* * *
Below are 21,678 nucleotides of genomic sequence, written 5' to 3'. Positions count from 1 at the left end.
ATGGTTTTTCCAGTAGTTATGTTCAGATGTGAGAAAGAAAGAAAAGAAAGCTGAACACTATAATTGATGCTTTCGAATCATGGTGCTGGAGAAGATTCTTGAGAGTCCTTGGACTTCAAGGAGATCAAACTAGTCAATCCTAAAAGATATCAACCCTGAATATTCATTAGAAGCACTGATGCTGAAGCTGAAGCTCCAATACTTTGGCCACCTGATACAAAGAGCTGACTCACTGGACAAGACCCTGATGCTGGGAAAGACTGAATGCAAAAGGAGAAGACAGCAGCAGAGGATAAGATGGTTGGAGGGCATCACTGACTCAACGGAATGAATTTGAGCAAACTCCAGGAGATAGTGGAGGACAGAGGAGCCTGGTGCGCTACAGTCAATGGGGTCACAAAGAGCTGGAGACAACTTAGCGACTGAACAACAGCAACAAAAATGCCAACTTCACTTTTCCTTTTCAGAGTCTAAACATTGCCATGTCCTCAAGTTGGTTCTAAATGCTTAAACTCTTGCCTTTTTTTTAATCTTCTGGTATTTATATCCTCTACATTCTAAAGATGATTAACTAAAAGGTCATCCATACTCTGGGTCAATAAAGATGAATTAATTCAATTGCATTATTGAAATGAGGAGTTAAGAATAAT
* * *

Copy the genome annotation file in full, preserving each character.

Below are 21,678 nucleotides of genomic sequence, written 5' to 3'. Positions count from 1 at the left end.
ATGGTTTTTCCAGTAGTTATGTTCAGATGTGAGAAAGAAAGAAAAGAAAGCTGAACACTATAATTGATGCTTTCGAATCATGGTGCTGGAGAAGATTCTTGAGAGTCCTTGGACTTCAAGGAGATCAAACTAGTCAATCCTAAAAGATATCAACCCTGAATATTCATTAGAAGCACTGATGCTGAAGCTGAAGCTCCAATACTTTGGCCACCTGATACAAAGAGCTGACTCACTGGACAAGACCCTGATGCTGGGAAAGACTGAATGCAAAAGGAGAAGACAGCAGCAGAGGATAAGATGGTTGGAGGGCATCACTGACTCAACGGAATGAATTTGAGCAAACTCCAGGAGATAGTGGAGGACAGAGGAGCCTGGTGCGCTACAGTCAATGGGGTCACAAAGAGCTGGAGACAACTTAGCGACTGAACAACAGCAACAAAAATGCCAACTTCACTTTTCCTTTTCAGAGTCTAAACATTGCCATGTCCTCAAGTTGGTTCTAAATGCTTAAACTCTTGCCTTTTTTTTAATCTTCTGGTATTTATATCCTCTACATTCTAAAGATGATTAACTAAAAGGTCATCCATACTCTGGGTCAATAAAGATGAATTAATTCAATTGCATTATTGAAATGAGGAGTTAAGAATAAT